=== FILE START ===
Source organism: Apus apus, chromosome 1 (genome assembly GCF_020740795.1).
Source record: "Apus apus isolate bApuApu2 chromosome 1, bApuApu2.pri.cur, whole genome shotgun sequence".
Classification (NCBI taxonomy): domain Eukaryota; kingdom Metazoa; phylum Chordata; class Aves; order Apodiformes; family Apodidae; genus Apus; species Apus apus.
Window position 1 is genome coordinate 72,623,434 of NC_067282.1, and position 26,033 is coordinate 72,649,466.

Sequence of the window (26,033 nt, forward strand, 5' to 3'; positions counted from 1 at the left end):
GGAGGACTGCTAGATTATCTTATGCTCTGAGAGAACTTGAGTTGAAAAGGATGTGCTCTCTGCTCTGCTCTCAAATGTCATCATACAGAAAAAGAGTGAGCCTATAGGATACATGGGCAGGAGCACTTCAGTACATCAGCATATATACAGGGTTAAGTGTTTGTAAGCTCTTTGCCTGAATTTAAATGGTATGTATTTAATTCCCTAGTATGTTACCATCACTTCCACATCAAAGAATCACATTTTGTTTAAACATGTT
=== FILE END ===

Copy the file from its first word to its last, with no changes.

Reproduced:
Source organism: Apus apus, chromosome 1 (genome assembly GCF_020740795.1).
Source record: "Apus apus isolate bApuApu2 chromosome 1, bApuApu2.pri.cur, whole genome shotgun sequence".
Classification (NCBI taxonomy): domain Eukaryota; kingdom Metazoa; phylum Chordata; class Aves; order Apodiformes; family Apodidae; genus Apus; species Apus apus.
Window position 1 is genome coordinate 72,623,434 of NC_067282.1, and position 26,033 is coordinate 72,649,466.

Sequence of the window (26,033 nt, forward strand, 5' to 3'; positions counted from 1 at the left end):
GGAGGACTGCTAGATTATCTTATGCTCTGAGAGAACTTGAGTTGAAAAGGATGTGCTCTCTGCTCTGCTCTCAAATGTCATCATACAGAAAAAGAGTGAGCCTATAGGATACATGGGCAGGAGCACTTCAGTACATCAGCATATATACAGGGTTAAGTGTTTGTAAGCTCTTTGCCTGAATTTAAATGGTATGTATTTAATTCCCTAGTATGTTACCATCACTTCCACATCAAAGAATCACATTTTGTTTAAACATGTT